scaling the premier league heights requires more resources than it used to.

Recall that just a few short years ago, the “Big Four” sides dominated both in England and Europe. Now there are as many as six of seven sides battling out for the spots that Arsenal, Chelsea, Liverpool and Manchester United practically held a monopoly on. Meanwhile at the bottom of the table, the relegation scrap has increasingly been fought in places as high as places 10-12 with just a few points separating the doomed and midtable. With so much at stake in both ends of the league, clubs are spending at increasingly higher rates to pull in increasingly better players to improve their chances of reaching whatever target they’re aiming for.

Need proof of this? Look no further than the incredible strike force on display in the Premiership this season. There’s probably never been a time where there have been as many top quality strikers in the league. Sure the top teams are chock full of their normal premier talent: Rooney, van Persie, Chicharito, Welbeck Torres (I know), Eto’o, Ba, Sturridge, Suárez, Agüero, Negredo, Giroud, Podolski. But there’s also even more talent further down the ladder: Soldado, Lukaku, Lambert, Osvaldo, Benteke, Michu, Bony, Altidore, Fletcher, van Wolfswinkel, Hooper, Remy, Cissé. And they’re all pretty much needed by their clubs to have any realistic shot of attaining the heights they’ve set their eyes on.

But despite this abundance of talent, especially at the top, no single team has skipped out to a decisive lead in the league. In fact, the table is tighter than normal at both ends.

This distribution of riches has created an almost unheard of amount of parity this term. More so than ever, anybody can beat anybody. And as a result of the increased competition, the amount of effort and energy needed to eek out those all important points continues to grow. And that has a knock on effect for the top teams in the league, as that leaves less energy for competing in Europe. And while this isn’t the only reason for it, its little wonder that Great Britain’s finest are finding it more and more difficult to dominate on their travels to the continent.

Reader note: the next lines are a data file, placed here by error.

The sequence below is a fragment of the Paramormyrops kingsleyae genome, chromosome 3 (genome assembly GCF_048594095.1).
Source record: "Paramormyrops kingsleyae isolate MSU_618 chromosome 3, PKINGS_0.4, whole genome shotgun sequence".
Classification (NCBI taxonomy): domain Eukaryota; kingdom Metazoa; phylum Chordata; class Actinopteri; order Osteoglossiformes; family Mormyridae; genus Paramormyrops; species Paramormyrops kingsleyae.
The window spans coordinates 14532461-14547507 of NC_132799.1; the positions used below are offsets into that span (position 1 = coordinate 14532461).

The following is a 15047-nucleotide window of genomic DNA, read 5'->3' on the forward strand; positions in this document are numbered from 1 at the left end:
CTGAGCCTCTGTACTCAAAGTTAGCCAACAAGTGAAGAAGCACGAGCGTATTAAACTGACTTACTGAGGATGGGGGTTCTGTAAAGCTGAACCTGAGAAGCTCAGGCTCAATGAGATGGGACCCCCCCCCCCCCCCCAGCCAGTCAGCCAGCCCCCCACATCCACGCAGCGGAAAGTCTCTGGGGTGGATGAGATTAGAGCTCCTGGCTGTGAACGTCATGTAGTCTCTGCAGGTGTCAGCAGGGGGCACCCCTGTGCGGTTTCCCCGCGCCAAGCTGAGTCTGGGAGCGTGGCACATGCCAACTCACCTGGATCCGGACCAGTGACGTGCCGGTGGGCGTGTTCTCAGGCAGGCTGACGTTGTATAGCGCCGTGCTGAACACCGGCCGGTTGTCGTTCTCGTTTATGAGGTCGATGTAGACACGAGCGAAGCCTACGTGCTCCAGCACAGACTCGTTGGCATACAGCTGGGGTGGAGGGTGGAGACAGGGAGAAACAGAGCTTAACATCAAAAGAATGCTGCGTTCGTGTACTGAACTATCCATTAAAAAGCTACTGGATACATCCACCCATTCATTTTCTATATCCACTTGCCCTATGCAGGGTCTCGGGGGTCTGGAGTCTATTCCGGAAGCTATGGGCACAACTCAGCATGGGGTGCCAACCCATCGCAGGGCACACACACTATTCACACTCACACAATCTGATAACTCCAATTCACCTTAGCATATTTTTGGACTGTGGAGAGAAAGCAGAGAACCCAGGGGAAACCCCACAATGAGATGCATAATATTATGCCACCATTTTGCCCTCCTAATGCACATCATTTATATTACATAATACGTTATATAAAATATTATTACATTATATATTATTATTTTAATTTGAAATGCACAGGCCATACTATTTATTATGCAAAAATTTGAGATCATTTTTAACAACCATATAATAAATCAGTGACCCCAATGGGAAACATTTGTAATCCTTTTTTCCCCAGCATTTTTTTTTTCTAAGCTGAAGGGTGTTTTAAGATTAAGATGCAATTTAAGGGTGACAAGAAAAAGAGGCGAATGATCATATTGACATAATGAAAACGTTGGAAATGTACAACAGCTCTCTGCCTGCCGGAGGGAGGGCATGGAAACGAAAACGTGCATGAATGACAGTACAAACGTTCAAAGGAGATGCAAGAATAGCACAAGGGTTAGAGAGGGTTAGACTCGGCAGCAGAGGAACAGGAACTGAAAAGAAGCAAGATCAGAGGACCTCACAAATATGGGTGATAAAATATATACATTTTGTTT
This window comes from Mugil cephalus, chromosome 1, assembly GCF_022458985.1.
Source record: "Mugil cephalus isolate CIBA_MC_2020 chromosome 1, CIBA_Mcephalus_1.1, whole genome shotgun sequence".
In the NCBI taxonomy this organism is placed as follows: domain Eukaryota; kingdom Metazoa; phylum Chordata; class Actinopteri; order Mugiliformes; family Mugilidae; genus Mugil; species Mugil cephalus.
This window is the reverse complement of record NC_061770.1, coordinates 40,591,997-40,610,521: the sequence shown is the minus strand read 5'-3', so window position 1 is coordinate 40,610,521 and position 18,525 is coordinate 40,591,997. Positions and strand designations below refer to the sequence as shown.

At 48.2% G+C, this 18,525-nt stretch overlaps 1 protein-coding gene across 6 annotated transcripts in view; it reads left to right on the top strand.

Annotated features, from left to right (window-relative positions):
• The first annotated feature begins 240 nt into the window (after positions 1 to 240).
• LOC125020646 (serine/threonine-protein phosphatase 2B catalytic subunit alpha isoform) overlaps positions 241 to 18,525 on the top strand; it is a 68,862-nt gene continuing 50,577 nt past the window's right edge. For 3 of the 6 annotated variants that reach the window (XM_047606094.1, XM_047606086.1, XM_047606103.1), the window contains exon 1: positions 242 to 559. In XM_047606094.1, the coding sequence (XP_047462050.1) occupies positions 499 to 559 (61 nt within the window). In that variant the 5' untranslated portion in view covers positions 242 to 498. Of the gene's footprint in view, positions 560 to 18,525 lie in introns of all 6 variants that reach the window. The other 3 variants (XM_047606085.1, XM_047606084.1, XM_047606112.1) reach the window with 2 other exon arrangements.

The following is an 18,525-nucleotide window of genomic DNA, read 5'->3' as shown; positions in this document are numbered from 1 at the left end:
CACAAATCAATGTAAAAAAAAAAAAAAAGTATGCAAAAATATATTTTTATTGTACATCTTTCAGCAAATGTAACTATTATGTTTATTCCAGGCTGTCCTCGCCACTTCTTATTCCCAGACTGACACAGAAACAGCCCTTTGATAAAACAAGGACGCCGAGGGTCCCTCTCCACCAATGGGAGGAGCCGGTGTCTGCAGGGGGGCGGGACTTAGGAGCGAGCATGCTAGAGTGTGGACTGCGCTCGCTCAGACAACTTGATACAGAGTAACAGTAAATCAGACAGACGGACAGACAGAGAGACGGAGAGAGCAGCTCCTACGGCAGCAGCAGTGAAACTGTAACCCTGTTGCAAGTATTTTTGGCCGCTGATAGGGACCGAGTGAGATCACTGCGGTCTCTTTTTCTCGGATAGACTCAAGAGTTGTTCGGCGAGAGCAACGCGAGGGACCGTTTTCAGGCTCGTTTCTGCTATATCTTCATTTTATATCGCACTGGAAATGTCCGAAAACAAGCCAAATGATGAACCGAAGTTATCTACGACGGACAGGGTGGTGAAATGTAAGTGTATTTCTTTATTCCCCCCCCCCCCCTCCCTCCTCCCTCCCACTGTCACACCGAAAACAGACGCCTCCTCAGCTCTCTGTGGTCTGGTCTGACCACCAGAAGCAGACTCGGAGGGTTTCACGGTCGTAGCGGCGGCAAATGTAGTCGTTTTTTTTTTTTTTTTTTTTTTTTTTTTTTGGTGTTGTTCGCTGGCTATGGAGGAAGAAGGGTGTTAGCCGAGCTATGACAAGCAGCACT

You could also apply this Paradox of Plenty to the rapid decline in English talent, as they’ve been crowded out by expensive imports brought in to maintain the status quo. It also make sense when applied to the drastic rise of clubs operating at losses, attempting to spend their way into relevancy against clubs with even deeper pockets.

That said, it’s not all doom and gloom. For one, this paradox has helped to create a league that is top-to-bottom more interesting than it has been in year’s past. The unpredictability of the league makes every match a little bit more enticing to watch: even dour match ups like Stoke City vs West Ham could prove to be gems.

But it also makes you think. Would the Premier League be the “best” if a different approach was taken? I don’t know if that’s the case, or if that’s a question that can even be answered. But one thing is for certain: I’m enjoying the plenty, and that’s all that really matters.